Renovated birthing rooms open at Bluewater Health

The rooms were designed to allow mothers to stay in the same room throughout labour, birth, recovery and postpartum

Mike Lapaine, president and CEO of Bluewater Health along with Chief Joanne Rogers and Elder Mike Plain from Aamjiwnaang First Nation celebrate birth and renewal at the Sarnia hospital. (Photo provided)

Eight newly-renovated, private rooms for labour, birth, recovery, and postpartum have just opened at Bluewater Health.

The fresh rooms offer a new experience for new mothers at Bluewater Health. The goal is to have mothers stay in one room, together with their birth partner, for labour, birth, and recovery of their newborn baby. Mothers will also be the first to hold her new child. Bluewater Health said this way of caring for maternal patients is considered best practice for mom, baby, and family.

Aamjiwnaang First Nation drummers and dancers participated in a celebration of birth and renewal at Bluewater Health. (Photo provided)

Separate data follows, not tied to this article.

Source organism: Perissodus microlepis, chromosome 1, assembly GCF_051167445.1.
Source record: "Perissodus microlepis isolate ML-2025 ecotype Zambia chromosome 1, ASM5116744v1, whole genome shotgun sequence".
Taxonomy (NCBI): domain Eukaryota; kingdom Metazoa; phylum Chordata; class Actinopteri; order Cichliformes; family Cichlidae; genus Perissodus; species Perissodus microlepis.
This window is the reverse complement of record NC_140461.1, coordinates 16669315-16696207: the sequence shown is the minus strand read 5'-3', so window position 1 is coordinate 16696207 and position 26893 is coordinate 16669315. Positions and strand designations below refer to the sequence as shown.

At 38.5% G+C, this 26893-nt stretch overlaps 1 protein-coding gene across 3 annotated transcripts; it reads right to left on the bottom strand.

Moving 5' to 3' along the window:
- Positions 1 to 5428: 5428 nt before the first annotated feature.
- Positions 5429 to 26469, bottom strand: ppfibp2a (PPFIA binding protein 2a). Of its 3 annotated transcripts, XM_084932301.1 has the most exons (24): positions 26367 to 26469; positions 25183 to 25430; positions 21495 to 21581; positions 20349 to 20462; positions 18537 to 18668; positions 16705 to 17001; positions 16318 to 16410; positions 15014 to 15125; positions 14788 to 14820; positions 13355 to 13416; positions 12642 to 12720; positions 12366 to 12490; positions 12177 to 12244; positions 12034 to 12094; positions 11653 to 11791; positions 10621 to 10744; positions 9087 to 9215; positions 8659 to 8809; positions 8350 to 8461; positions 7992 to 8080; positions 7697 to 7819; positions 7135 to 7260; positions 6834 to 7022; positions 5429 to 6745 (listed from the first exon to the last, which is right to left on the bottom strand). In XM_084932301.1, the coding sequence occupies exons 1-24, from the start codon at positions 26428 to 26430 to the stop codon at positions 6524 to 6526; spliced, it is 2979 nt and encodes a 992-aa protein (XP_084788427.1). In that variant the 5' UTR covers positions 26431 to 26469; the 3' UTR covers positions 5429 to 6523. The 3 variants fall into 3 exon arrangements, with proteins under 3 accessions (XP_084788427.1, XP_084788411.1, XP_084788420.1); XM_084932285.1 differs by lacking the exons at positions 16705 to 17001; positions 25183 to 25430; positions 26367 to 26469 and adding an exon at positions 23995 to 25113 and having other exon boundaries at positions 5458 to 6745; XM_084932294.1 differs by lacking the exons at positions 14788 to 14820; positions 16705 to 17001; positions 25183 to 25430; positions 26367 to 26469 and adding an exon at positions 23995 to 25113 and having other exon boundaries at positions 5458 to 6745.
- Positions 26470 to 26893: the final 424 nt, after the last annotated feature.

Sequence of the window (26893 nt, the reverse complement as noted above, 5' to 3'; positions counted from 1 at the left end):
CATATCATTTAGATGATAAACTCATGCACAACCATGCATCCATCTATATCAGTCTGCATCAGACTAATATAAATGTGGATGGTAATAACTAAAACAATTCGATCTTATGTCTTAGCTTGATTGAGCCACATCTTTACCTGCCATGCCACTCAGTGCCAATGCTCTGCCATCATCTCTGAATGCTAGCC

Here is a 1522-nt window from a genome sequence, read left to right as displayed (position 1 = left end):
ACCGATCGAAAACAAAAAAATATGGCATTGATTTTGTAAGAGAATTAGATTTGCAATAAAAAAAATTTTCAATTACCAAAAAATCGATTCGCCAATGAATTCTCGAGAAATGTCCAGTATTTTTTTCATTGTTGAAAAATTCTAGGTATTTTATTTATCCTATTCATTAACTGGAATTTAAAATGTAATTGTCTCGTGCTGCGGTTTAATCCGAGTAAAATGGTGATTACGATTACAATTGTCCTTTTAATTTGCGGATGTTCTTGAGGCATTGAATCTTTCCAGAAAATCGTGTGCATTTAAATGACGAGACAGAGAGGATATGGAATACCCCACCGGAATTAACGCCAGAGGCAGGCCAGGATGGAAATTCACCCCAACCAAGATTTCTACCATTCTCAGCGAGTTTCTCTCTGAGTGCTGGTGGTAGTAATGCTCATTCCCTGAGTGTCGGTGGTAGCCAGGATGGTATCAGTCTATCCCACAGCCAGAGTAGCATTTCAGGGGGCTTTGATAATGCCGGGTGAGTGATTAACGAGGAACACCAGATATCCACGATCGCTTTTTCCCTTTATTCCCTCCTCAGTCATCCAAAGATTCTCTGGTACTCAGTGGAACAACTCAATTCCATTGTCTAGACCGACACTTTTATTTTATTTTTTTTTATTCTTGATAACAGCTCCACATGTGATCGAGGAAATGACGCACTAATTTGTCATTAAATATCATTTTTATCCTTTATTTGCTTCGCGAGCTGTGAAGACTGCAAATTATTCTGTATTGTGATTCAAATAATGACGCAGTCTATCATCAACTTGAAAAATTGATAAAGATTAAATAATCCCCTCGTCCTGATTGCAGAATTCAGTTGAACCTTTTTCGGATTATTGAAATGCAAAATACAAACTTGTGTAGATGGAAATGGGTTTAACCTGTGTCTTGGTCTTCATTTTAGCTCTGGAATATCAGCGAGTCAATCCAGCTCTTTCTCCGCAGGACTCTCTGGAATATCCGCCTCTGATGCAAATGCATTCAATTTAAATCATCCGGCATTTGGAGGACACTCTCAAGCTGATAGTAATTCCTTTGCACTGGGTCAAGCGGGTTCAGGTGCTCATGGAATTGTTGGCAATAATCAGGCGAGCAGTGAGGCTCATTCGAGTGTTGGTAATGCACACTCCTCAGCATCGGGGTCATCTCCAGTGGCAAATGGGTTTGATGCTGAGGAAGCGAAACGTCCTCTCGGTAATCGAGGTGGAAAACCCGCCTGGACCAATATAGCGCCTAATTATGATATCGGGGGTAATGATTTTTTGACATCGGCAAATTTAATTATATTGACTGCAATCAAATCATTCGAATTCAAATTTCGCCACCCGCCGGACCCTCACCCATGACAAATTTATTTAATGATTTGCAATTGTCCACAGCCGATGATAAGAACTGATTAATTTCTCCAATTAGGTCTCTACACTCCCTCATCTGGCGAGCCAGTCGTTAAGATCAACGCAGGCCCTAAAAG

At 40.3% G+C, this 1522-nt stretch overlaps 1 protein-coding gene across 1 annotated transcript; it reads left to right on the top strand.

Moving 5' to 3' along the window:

One of the rooms was specially designed for Indigenous births. Its size accommodates larger families and traditional ceremonies, and features Indigenous art. Traditional birth customs such as cedar baths and liquid smudging can be performed on-site. The room was blessed by Elder Eliza John from the Aki Kwe, also known as Bkejwanong and Walpole Island First Nation.

Two drummers, four dancers and an elder, from Aamjiwnaang First Nation, led the hospital in celebration following the dedication. The event celebrated birth and renewal, and brought awareness to Indigenous customs and traditions.

“The blessing of the Indigenous birthing room was an excellent opportunity for Bluewater Health to strengthen our relationship with First Nations communities,” said Mike Lapaine, president & CEO of Bluewater Health. “It will help us be more aware in the care we provide to Indigenous patients and families that come to our hospital.”

The rooms were renovated with the support of Bluewater Health Foundation.

“We’ve been working with Bluewater Health for some time to achieve this result,” said Joanne Culley, Aamjiwnaang healthy babies healthy children nurse. “It’s so important to have a safe and welcoming environment for First Nations families, to give our babies the best start in life.”

Bluewater Health said it is pursuing other opportunities to ensure it is meeting the healthcare needs of Indigenous peoples in the communities. It is supporting the development of a Bluewater Health volunteer Indigenous Advisory Panel and an Indigenous Navigator role.

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